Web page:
Ananth brought to mind Anita O’Day at her most playful and plush, then went into starry, unselfconsciously tender mode with her melismatics over an emphatic, trip hop-ish beat. As the music swayed behind her, she went off-script midway through the night’s most enigmatically aching ballad to explain that in Hindi, just as in English, finding a home means finding a space, and that the time is now for us to defend ours,  a message that resounded with the audience. Ananth’s next show is Feb 23 at 7 PM, an acoustic set with tabla and piano at Kava Shteeble, 94 Ralph Ave in Bushwick; take the J to Gates Ave..

Rini a.k.a Harini S Raghavan delivered the night’s most intense performance. The Chennai, India-born frontwoman leads what has to be the most multicultural band in town. Guitarist Aleif Hamdan is from Jakarta; bassist Achal Murthy hails from Luxembourg. Drummer Tancredi Lo Cigno is Italian and sax/electronic wind instrument player Íñigo Galdeano Lasheras is Spanish. Whatever language they speak, it all adds up to fire. Their jaunty opening number faked everybody out: from there, the band dug in and the storm began.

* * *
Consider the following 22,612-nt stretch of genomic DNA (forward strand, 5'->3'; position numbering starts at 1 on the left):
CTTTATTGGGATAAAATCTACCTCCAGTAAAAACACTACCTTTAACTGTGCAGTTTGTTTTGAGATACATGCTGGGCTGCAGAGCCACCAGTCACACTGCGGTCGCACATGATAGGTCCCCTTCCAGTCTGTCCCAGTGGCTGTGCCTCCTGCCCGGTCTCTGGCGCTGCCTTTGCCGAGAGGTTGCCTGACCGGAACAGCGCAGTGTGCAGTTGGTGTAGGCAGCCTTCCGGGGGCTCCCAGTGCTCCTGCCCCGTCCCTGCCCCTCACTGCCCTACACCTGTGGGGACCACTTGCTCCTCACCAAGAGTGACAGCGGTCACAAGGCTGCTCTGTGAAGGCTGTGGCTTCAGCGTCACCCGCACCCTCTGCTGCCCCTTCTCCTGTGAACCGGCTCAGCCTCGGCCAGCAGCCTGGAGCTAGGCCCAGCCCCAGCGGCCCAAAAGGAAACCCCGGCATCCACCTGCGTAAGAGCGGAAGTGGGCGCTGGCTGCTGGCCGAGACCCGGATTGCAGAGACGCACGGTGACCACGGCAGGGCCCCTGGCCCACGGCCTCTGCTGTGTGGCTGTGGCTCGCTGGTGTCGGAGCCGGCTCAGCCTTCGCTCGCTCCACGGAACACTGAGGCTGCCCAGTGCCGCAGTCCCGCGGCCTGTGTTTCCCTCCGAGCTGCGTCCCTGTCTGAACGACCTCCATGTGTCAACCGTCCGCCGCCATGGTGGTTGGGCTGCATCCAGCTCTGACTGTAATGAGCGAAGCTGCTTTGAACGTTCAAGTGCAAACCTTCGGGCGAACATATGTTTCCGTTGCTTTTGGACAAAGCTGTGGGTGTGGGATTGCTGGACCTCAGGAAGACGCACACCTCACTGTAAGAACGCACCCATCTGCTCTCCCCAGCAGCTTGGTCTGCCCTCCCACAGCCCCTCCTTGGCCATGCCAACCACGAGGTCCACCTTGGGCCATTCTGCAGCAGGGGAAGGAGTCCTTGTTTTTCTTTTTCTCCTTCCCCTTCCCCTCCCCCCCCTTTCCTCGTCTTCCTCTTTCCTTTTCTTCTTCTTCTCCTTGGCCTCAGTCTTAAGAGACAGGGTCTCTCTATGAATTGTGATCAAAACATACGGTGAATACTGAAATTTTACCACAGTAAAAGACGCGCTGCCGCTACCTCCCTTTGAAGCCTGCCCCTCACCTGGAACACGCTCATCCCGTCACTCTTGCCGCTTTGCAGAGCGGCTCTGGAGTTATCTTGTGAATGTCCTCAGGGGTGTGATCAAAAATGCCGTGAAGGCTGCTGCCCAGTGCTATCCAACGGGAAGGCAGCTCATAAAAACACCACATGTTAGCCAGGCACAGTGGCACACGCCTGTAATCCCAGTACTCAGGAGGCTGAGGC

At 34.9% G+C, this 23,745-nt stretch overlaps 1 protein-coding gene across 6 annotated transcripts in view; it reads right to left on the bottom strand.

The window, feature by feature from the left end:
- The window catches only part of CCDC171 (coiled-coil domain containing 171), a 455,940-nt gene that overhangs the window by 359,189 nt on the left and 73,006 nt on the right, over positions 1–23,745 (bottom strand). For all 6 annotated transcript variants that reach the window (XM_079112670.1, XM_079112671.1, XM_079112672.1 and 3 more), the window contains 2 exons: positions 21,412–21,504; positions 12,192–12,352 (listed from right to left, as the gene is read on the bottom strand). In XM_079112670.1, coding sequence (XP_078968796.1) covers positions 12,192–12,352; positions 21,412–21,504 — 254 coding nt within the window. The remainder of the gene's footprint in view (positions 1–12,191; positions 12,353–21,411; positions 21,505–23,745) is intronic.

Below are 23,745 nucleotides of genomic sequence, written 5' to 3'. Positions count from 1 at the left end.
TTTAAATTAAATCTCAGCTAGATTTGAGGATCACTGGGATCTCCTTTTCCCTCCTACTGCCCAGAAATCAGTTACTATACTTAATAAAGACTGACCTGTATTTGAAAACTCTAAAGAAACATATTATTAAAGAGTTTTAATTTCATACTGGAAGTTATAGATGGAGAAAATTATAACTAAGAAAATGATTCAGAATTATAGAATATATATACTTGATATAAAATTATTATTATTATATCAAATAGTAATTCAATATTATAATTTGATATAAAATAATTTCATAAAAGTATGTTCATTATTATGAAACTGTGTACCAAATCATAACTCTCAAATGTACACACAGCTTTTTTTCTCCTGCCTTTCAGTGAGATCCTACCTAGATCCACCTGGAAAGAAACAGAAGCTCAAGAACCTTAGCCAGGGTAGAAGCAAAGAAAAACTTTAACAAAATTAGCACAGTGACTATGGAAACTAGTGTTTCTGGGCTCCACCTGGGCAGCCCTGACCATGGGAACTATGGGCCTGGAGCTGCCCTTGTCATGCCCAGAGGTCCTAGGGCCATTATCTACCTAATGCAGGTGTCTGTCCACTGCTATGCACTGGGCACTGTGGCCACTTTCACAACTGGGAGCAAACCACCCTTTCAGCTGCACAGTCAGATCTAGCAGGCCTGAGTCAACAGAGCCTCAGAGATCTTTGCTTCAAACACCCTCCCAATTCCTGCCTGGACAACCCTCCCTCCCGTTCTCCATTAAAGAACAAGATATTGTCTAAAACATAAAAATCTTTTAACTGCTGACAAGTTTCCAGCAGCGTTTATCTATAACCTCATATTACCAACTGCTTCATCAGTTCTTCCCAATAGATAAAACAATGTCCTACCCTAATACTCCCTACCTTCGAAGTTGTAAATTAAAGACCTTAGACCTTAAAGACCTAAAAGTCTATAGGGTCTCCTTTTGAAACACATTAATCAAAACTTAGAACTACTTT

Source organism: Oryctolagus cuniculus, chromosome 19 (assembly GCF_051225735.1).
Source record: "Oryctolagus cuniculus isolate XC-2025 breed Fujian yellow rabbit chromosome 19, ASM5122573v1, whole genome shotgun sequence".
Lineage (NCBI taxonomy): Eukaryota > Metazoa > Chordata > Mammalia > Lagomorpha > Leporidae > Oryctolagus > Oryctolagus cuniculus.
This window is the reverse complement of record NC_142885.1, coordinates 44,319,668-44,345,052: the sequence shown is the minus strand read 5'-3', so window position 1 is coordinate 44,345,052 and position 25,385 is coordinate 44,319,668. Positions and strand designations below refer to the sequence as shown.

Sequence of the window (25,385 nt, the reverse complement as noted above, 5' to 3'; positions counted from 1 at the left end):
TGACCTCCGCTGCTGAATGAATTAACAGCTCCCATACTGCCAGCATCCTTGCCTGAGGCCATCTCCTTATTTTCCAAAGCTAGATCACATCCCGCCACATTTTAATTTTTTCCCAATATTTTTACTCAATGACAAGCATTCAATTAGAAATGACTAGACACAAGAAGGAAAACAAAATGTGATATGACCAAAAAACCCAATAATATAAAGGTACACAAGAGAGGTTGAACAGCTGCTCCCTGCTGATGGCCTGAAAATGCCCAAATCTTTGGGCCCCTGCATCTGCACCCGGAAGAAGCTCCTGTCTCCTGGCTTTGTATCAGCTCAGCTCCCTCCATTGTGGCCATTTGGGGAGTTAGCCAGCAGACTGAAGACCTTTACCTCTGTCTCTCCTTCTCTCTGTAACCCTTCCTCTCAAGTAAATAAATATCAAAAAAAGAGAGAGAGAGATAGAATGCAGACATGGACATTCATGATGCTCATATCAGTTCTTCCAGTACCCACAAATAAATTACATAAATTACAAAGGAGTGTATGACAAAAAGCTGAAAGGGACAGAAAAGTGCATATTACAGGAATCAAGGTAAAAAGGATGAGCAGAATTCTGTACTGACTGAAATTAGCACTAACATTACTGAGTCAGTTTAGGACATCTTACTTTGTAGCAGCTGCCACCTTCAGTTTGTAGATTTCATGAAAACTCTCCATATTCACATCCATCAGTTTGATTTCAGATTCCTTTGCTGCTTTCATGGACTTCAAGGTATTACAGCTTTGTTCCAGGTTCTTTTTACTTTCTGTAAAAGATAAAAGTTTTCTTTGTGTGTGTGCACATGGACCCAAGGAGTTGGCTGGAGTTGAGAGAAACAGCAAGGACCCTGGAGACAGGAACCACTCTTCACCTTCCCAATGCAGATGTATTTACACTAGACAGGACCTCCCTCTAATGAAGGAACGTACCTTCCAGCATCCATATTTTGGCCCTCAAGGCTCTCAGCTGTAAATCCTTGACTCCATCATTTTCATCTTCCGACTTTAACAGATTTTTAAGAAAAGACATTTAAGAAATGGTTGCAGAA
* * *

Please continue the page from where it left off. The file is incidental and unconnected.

With her powerful, often ferocious mazzo-soprano and dancing, carnatically-influenced violin lines, Raghavan led the group through a dynamic set that blended Trans-Siberian Orchestra pomp with distantly macabre early ELO and even more towering cinematics. Somewhere there is a video game franchise or a postapocalyptic film screaming out for this woman to write its soundtrack.

Staying in sync with an electronic track – in this case, mostly loops of piano and ambience – is difficult, but the band stayed on track as Raghavan’s voice dipped and lept and bent as the music careened and slunk along, through a swaying heroic overture, a catchy bhangra riff transposed to trip-hop, knifes-edge Middle Eastern themes, a detour into menacing, wah-driven Doctors of Madness-style psychedelia and finally a galloping mini-raga. What a blissfully adrenalizing set. Rini are scheduled to rip the roof off Silvana on Feb 17 at 9.

Humeysha were the most epic band of the night – and distinguished themselves with the shortest songs of any epic band anywhere in the world. They always leave you wanting more. Frontman/guitarist Zain Alam sang in a strong, expressive chorister’s baritone and played through a vast wash of digital delay and reverb, matched by lead guitarist Adrien Defontaine. Alam’s brother Shayan went high up the fretboard of his bass, Peter Hook style as drummer John Snyder anchored the spacious sonics, at one point taking an unexpected and deliciously artful shift where he played the most of the song on the offbeat against the rest of the group.